The Air Force wants $5.8 billion to build nearly 2,000 AI-powered Valkyrie aircraft as part of its ‘next generation of air dominance’ initiative

  • The Air Force has requested $5.8 billion in its budget to build AI-driven collaborative combat aircraft.

  • The autonomous aircraft are ideal for completing suicide missions and protecting pilots, the Air Force says.
  • Human rights advocates say letting technology take lives crosses a moral boundary.

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The Air Force is seeking a multibillion-dollar budgetary allowance to research and build at least a thousand, but possibly more, unmanned aircraft driven by AI pilots, according to service plans.

The XQ-58A Valkyrie aircraft, a potential contender for the Air Force’s collaborative combat aircraft program, is meant to serve as a robotic wingman to human-piloted aircraft able to provide cover and maneuver around in scenarios where a flesh-and-blood pilot might struggle, The New York Times reported. And they’re ideal for suicide missions in which a human would be unlikely to return.

Later this year, the craft will be tested in a simulation where it will create its own strategy to chase and kill a target over the Gulf of Mexico, the Times reported.

Insider previously reported the Valkyrie can cruise at 550 mph. Its operational altitude is 45,000 feet with a range of 3,000 nautical miles. There are also other research and development efforts underway.

The budgetary estimate, which Congress has not yet approved, lists $5.8 billion in planned expenses over five years to build collaborative combat aircraft, systems like Valkyrie. The request comes after several years of test flights by the Air Force of the Valkyrie platform in which the vehicle has been used as a datalink for F-22s, F-35s, and the Air Force’s Skyborg program, which is an artificial intelligence-enabled system to control unmanned aircraft.

The Times, citing congressional expectations, reported that the costs of the Air Force’s collaborative combat aircraft will be between $3 million and $25 million depending on their status as expendable, attritable, or exquisite. Even the higher-end figure is far less than a manned aircraft with a pilot, both of which are valuable to the force.

Air Force and Department of Defense representatives did not immediately respond to Insider’s request for comment. Kratos Defense, which makes the Valkyrie, would not comment on collaborative combat aircraft, citing the classified nature of the program.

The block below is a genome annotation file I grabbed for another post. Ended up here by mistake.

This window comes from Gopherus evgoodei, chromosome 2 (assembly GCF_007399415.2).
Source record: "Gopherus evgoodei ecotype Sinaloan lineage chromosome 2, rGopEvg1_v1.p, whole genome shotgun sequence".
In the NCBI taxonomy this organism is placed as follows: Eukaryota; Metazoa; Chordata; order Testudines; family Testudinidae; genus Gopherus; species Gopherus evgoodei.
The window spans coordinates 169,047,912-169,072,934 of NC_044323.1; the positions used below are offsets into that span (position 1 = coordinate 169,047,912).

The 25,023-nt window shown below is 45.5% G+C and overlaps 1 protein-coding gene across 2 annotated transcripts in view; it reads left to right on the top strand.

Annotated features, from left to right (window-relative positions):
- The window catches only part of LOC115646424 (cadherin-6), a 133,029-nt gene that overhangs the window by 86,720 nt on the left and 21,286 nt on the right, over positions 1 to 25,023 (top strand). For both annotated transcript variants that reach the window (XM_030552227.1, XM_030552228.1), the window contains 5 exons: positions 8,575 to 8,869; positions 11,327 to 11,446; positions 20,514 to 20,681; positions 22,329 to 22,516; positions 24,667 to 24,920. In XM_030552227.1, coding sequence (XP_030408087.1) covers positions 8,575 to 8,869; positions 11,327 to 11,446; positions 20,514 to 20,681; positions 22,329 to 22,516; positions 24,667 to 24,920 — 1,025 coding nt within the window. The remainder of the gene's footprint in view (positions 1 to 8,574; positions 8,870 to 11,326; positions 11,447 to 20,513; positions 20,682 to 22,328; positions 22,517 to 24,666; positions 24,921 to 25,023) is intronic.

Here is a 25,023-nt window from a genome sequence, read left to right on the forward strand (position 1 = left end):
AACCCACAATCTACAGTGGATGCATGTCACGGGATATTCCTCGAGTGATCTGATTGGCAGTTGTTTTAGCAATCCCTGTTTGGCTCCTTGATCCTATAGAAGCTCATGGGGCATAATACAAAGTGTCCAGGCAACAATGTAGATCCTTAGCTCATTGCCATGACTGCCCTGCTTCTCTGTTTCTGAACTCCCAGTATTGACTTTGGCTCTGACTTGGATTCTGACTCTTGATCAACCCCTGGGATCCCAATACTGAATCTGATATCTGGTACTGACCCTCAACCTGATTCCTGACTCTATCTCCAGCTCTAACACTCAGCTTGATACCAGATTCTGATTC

While the Air Force’s next generation air dominance family of systems effort, which is focused on delivering air superiority through the development of a crewed next-generation fighter jet supported by uncrewed collaborative combat aircraft, has garnered widespread military support, human rights advocates are concerned that the unmanned war machines included in the plan pave the way to a “Terminator”-style dystopian future.

You’re stepping over a moral line by outsourcing killing to machines — by allowing computer sensors rather than humans to take human life,” Mary Wareham, the advocacy director of the arms division of Human Rights Watch, a proponent of international limits on autonomous lethal weapons, told the Times. 

Other AI-weapons opponents, such as the nonprofit Future of Life Institute, call these advancements “slaughterbots” because algorithmic decision-making in weapons allows for faster combat that can increase the threats of rapid conflict escalation and unpredictability — as well as the risk of creating weapons of mass destruction.

United Nations Secretary-General António Guterres said as far back as 2019 that “machines with the power and discretion to take lives without human involvement are politically unacceptable, morally repugnant and should be prohibited by international law.”

Correction: August 28, 2023 — An earlier version of this story misstated the Valkyrie’s status within the next generation air dominance program, misidentified it as a later model of the 1960s bomber of the same name, and mischaracterized some details of the collaborative combat aircraft program.

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Katherine Tangalakis-Lippert